1891 Sharratt & Lisle STAR Crossframe Safety with cushion tyres

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It’s not often that I manage to find a bicycle of this age that has survived so well. This Star has had very little use, having been kept in storage most of its life by the family of the original owner.

The original paintwork retains much of its box lining and, amazingly, its two transfers (decals) have also survived the passing of 118 years. The front one, on the down tube by the steering head, has lost some of its gilt, but the one on the rear mudguard is intact.

The only item that needs replacing is its saddle leather, and I’ve already put in an order for a new leather top from the Saddle Master, Paul Watson. One of the pedal rubbers has perished; my usual solution is to carve one out of wood to match the others. Otherwise I’ll leave it exactly as you see it here. Its original cushion tyres are in excellent condition and the Star is fully operational.

1891 Sharratt & Lisle STAR Crossframe Safety

Original cushion tyres

30″ Wheels

(Now sold)

Sharrat & Lisle were known for producing quality bicycles at cheaper prices than the better known manufacturers. This example is interesting in that it’s an early style cross frame with the pivot steering, but with a solid top stay and cushion tyres. In other words the company saved extra production costs by keeping their earlier model and updating it rather than bringing out a more up-to-date machine with ball bearing head. They were most likely using up old stock. In 1892, they revised the model with a ball head, but by then the cross frame design was obsolete and the company moved onto diamond frame bicycles.








A partnership formed in 1876 by Edward Lisle and Edwin John Sharratt. Edward Lisle already had premises at Moorfields, Wolverhampton, but new premises were secured in Pountney Street, Wolverhampton, and later in Stewart Street.

Sharratt also formed a partnership with a Mr Parker and produced ‘Connaught’ bicycles from the Pountney Street premises. ‘Star’ high- wheelers were produced from c.1889-92. In 1883 the Star Cycle Co. (Sharratt and Lisle) Ltd was formed. The partnership was dissolved when Sharratt left to trade on his own account. Sharratt & Lisle was wound up in 1895 although machines continued to be advertised as Sharratt & Lisle until 1896 with the address as Stewart Street, Wolverhampton. In 1896 the Star Cycle Co. Ltd was formed by way of name change from the Star Cycle Co. (Sharratt and Lisle) Ltd and traded from the Stewart Street premises. Frame 10,317 was produced in 1895.
























Formed in 1896 with initial capital of £120,000 having previously been called Star Cycle Co. (Sharratt and Lisle) Ltd and trading as Sharratt and Lisle. The works were in Stewart Street, Wolverhampton, Staffordshire. The company made some Pedersen machines under licence from the Dursley Pedersen Cycle Co. and sold them at £34 each. In the same year the Presto Gear Case Co. Ltd was formed by the Lisle family. This made bicycle chaincases which were easily opened and removed by withdrawing two screws. By 1897 the Star company employed some 400 workers and by 1898 production was running at 9-10,000 a year. In that year the chief machines built were the ‘Star’ path racer, ‘Star’ road racer, ‘Star’ light roadster, popular ‘Star’, single and double steering tandems, the lady’s ‘Star’, the lady’s popular ‘Star’ and youth’s ‘Star’. These are fitted with Dunlop, Clincher, Warwick, or Beeston tyres; saddles of standard make, and ‘Presto’ chaincases. It is known that the firm made machines for other firms in 1898 such as for Walton. W. W. King was the company secretary in 1898.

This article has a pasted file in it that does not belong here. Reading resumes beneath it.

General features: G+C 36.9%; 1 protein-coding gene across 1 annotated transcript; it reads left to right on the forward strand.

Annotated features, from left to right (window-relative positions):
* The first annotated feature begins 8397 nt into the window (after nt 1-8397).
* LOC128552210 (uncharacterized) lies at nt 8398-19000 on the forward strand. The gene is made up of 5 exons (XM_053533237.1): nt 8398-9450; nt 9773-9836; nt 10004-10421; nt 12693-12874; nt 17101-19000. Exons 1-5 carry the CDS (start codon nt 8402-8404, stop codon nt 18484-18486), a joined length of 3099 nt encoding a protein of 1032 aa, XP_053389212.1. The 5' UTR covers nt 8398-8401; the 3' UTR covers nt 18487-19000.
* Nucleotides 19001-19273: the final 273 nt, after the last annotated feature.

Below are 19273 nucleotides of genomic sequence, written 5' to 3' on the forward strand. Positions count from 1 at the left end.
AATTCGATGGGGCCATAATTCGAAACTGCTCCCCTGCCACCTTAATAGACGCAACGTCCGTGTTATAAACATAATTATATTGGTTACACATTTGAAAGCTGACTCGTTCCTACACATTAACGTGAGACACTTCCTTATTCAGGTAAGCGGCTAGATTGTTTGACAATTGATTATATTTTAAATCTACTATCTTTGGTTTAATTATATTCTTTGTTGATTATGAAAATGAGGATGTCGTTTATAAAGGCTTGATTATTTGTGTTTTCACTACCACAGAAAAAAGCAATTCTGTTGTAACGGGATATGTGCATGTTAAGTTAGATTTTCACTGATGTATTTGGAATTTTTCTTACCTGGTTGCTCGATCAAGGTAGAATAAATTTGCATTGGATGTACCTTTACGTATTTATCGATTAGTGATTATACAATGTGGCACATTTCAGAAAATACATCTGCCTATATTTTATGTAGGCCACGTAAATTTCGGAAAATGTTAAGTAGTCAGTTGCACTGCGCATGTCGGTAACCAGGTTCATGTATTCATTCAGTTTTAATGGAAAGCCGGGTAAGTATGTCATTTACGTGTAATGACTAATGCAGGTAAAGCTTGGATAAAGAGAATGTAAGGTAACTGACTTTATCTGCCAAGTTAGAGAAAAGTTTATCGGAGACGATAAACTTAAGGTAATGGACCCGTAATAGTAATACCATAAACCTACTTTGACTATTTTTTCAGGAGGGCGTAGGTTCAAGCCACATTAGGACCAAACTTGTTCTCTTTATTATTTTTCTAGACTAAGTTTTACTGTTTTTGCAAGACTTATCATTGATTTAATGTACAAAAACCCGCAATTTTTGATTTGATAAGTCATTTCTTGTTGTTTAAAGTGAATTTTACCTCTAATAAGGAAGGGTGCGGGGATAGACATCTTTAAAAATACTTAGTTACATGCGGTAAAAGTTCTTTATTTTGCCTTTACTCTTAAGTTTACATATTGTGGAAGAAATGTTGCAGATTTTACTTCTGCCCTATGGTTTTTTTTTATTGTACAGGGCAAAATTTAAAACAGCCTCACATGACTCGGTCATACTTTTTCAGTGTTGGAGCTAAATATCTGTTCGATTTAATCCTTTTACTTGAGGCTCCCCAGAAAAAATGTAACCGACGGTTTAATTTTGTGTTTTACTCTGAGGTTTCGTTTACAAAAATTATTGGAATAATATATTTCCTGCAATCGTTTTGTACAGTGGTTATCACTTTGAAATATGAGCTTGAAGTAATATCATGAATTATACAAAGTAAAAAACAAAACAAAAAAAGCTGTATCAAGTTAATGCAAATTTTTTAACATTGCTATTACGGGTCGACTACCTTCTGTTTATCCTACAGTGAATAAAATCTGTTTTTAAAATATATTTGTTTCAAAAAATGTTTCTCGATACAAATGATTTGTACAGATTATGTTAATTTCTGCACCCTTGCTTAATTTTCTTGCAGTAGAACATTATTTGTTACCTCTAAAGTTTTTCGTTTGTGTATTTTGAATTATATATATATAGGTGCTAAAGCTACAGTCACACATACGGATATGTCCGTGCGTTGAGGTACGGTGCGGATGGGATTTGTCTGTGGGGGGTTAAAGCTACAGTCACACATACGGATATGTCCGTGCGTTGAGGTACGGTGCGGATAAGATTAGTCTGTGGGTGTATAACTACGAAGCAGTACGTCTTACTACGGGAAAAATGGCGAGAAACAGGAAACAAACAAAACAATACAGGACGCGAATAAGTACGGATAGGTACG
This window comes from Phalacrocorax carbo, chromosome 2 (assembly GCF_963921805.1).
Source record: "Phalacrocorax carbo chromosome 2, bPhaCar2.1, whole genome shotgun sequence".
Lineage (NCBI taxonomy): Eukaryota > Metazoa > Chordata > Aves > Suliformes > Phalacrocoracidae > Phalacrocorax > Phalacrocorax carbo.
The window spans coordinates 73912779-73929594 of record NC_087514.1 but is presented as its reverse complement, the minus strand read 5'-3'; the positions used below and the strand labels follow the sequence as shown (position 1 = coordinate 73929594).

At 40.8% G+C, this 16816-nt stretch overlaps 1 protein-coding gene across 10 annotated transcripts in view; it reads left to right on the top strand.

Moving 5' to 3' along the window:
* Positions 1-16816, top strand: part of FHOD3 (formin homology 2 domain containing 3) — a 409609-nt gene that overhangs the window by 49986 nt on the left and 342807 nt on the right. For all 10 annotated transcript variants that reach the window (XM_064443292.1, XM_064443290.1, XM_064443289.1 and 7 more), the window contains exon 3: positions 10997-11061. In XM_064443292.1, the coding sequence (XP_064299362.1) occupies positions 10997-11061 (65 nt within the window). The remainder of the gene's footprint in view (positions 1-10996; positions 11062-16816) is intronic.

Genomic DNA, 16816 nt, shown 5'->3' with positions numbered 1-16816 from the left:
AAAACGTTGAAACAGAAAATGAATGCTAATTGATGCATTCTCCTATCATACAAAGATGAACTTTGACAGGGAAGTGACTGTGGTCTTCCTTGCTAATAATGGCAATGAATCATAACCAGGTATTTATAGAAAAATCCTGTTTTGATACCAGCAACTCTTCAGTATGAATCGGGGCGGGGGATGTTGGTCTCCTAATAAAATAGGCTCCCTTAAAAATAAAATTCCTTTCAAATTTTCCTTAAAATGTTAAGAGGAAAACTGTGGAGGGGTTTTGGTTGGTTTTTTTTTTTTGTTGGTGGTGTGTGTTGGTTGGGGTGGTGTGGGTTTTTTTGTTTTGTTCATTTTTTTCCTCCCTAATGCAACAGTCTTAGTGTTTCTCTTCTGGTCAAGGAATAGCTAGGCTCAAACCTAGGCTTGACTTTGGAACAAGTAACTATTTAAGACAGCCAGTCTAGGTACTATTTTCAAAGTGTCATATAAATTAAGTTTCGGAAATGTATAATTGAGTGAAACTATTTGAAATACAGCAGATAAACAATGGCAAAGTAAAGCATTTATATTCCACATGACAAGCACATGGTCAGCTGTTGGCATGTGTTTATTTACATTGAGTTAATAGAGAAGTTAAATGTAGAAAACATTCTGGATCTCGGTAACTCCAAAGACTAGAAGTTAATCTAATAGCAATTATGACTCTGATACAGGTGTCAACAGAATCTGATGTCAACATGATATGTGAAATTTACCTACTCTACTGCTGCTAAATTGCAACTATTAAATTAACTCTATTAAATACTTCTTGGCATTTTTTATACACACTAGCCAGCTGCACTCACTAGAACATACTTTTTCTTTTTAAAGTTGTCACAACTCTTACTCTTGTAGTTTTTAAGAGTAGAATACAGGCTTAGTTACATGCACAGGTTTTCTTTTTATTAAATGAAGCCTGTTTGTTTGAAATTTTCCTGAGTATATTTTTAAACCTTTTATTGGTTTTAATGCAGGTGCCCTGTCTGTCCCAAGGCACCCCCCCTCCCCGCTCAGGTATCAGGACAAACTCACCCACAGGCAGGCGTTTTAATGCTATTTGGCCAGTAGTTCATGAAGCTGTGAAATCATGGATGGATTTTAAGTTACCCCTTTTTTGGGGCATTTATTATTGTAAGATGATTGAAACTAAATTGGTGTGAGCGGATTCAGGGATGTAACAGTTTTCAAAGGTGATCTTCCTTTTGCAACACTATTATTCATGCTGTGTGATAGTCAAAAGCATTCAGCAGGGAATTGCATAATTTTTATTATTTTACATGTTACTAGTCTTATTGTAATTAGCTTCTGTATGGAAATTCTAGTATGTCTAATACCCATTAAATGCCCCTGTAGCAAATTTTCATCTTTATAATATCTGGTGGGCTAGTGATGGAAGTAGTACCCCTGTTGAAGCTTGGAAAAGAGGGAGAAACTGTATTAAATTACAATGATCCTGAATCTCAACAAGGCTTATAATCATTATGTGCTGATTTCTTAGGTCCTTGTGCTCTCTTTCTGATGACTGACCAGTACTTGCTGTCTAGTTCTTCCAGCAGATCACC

In 1899 production reached 10,000 cycles a year, and by 1904 Star was the largest Wolverhampton based cycle manufacturer. The top model was the ‘La Grande’, which had Roman aluminium rims, a Fagan two speed gear, a Hyde free wheel clutch, aluminium mud guards, was lined in burnished gold, and sold for 15 guineas. There was also a lady’s model for 16 guineas. At the time the cheapest machine sold for £6.15s.0d, and a juvenile machine was available for £5.

In 1905 four grades of ‘Star’ were offered. The highest grade was ‘La Grande Star’ at £15.15s. The machine was lined in burnished gold. The equipment included a ball-bearing free-wheel and also a two speed gear if desired. The brakes were now operated by a neat arrangement of revolving levers on the handlebar. The rear rim brake is also placed high up, and supported from the back forks, instead of from the chain stays. The Model A at £12 12s. possessed many of the features of its more expensive brother. An option was given of having a New Departure hub and a front-rim brake only in place of the usual two rim brakes, a choice which is also extended to purchasers of the ‘Star’ Model B; at £10 10s. The inverted lever brakes were retained on this machine, which was fitted with Dunlop tyres and Westwood plated rims. There was a further Model C at £8 8s. which weighed about 30lb., with a choice of tyres between Warwick’s and Clipper’s.

In 1905 a deep depression started in the bicycle trade. There was strong competition from German and American imports and sales were lost to the new motorcycle and car producers. Although sales improved a little over the next few years, Star decided to end cycle production in 1909 to concentrate on powered vehicles.

Frame number 35,000 would be approximately October 1897 (it seems that the numbering continued from Sharratt and Lisle).




























Information and illustrations with thanks to Ray Miller’s Encyclopaedia (every home should have one!)